One, Featherstone Main, was owned by John Shaw. The other, Acton Hall, was owned by Lord Masham. Together they employed more than 1000 men.
In July 1893 a fall in the price of coal led owners to stockpile output and “lock out” their workers.
In Featherstone workers were increasingly restless and on September 7 rumours spread that coal at Ackton Hall was being loaded onto wagons and then being transported to the owner’s mill in Bradford.
An angry crowd gathered outside the pit. There they confronted Mr Holiday (the pit manager) and a work gang that was actually loading the wagons.
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Eventually the troops were called in. Three officers and 26 men arrived from the First Batallion of the South Staffordshire Regiment.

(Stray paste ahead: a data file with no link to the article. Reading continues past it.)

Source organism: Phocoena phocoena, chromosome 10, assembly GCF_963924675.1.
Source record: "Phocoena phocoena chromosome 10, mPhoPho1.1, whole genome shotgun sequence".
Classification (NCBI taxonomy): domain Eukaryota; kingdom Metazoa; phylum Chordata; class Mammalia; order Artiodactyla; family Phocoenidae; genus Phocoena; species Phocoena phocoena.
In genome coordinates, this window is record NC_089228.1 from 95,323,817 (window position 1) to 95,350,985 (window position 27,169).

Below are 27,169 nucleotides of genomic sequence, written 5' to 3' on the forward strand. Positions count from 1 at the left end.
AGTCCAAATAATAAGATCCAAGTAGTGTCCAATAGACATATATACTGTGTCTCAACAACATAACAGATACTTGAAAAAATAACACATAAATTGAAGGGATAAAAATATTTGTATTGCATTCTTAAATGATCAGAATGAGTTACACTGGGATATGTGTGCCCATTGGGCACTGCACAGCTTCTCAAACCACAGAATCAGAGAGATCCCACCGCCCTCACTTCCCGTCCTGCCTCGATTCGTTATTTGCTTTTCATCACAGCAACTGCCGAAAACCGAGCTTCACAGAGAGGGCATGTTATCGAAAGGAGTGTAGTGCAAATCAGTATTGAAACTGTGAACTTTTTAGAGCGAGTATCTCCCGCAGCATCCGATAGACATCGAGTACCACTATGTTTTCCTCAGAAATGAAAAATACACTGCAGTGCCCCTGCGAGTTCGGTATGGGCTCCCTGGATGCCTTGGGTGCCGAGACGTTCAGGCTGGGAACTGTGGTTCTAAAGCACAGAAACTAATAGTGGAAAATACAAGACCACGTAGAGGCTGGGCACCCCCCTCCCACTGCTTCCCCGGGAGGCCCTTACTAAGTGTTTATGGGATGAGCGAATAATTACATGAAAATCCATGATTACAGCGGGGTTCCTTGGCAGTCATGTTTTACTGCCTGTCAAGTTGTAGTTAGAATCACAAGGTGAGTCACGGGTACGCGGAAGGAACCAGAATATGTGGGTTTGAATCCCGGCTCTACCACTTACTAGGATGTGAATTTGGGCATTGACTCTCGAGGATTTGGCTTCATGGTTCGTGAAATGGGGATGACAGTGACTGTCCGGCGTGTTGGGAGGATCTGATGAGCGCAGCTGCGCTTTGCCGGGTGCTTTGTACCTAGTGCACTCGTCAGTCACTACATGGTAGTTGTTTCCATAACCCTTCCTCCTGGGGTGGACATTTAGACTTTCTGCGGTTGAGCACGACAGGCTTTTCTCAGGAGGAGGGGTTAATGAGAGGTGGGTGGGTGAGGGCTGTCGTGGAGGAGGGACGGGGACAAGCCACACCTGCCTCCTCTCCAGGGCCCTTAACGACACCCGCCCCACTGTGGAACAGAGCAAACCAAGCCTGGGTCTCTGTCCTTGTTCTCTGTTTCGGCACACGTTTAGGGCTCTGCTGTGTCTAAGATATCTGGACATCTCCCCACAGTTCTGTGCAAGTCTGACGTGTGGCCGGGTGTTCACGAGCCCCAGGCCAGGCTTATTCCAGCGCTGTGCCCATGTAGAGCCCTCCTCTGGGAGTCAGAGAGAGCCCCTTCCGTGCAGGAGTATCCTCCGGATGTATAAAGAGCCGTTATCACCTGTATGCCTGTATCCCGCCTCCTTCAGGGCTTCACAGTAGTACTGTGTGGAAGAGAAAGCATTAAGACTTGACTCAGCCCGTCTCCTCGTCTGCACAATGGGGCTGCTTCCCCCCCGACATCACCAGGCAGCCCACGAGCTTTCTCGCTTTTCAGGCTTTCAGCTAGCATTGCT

A local magistrate, Bernard Hartley JP, read the Riot Act.
When the crowd still didn’t disperse the troops were then ordered to fire warning shots.
The second volley of shots wounded eight people. Two –James Gibb, 22, and James Duggan, 25, died from their injuries.
Neither Gibb nor Duggan had been involved in the disturbances. Indeed, Gibb had been walking across nearby fields to see what was going on!
The subsequent furore about the deaths was such that the Home Secretary, HH Asquith, was forced to set up a parliamentary commission. The government did, quite begrudgingly, pay out £100 to the families of Gibb and Duggan but Asquith said the compensation didn’t imply any admission of responsibility.
As a result of the debacle though the Liberal Government lost much of its working class support. The ILP/Labour Party stepped into the void.
Cunninghame Graham spoke at the funerals and soon after Keir Hardie visited Featherstone.
The events in Featherstone have not been forgotten. This year sees the 120th anniversary and on September 7 a commemorative guided walk has been organised by members of the West Yorkshire Socialist Historians.
The walk starts in North Featherstone at 7pm.
If you would like to participate or would like more information please contact me on 07931927451.